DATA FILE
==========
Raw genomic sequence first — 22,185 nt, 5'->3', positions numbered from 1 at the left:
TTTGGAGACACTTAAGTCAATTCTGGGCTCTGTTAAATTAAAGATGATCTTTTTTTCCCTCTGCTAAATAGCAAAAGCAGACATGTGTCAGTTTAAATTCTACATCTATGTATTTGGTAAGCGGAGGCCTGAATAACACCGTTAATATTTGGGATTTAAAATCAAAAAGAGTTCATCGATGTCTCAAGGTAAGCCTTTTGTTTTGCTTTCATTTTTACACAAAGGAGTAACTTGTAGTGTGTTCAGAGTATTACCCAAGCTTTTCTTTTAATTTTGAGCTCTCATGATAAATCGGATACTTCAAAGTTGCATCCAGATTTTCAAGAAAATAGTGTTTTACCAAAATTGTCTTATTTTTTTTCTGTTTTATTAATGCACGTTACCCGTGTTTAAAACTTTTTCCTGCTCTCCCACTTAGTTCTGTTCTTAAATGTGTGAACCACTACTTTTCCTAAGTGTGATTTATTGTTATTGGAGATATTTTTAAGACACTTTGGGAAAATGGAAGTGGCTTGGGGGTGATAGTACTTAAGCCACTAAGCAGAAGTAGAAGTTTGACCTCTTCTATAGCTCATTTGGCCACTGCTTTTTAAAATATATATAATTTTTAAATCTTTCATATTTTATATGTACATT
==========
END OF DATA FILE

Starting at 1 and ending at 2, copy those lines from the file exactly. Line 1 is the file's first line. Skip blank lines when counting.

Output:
Raw genomic sequence first — 22,185 nt, 5'->3', positions numbered from 1 at the left:
TTTGGAGACACTTAAGTCAATTCTGGGCTCTGTTAAATTAAAGATGATCTTTTTTTCCCTCTGCTAAATAGCAAAAGCAGACATGTGTCAGTTTAAATTCTACATCTATGTATTTGGTAAGCGGAGGCCTGAATAACACCGTTAATATTTGGGATTTAAAATCAAAAAGAGTTCATCGATGTCTCAAGGTAAGCCTTTTGTTTTGCTTTCATTTTTACACAAAGGAGTAACTTGTAGTGTGTTCAGAGTATTACCCAAGCTTTTCTTTTAATTTTGAGCTCTCATGATAAATCGGATACTTCAAAGTTGCATCCAGATTTTCAAGAAAATAGTGTTTTACCAAAATTGTCTTATTTTTTTTCTGTTTTATTAATGCACGTTACCCGTGTTTAAAACTTTTTCCTGCTCTCCCACTTAGTTCTGTTCTTAAATGTGTGAACCACTACTTTTCCTAAGTGTGATTTATTGTTATTGGAGATATTTTTAAGACACTTTGGGAAAATGGAAGTGGCTTGGGGGTGATAGTACTTAAGCCACTAAGCAGAAGTAGAAGTTTGACCTCTTCTATAGCTCATTTGGCCACTGCTTTTTAAAATATATATAATTTTTAAATCTTTCATATTTTATATGTACATT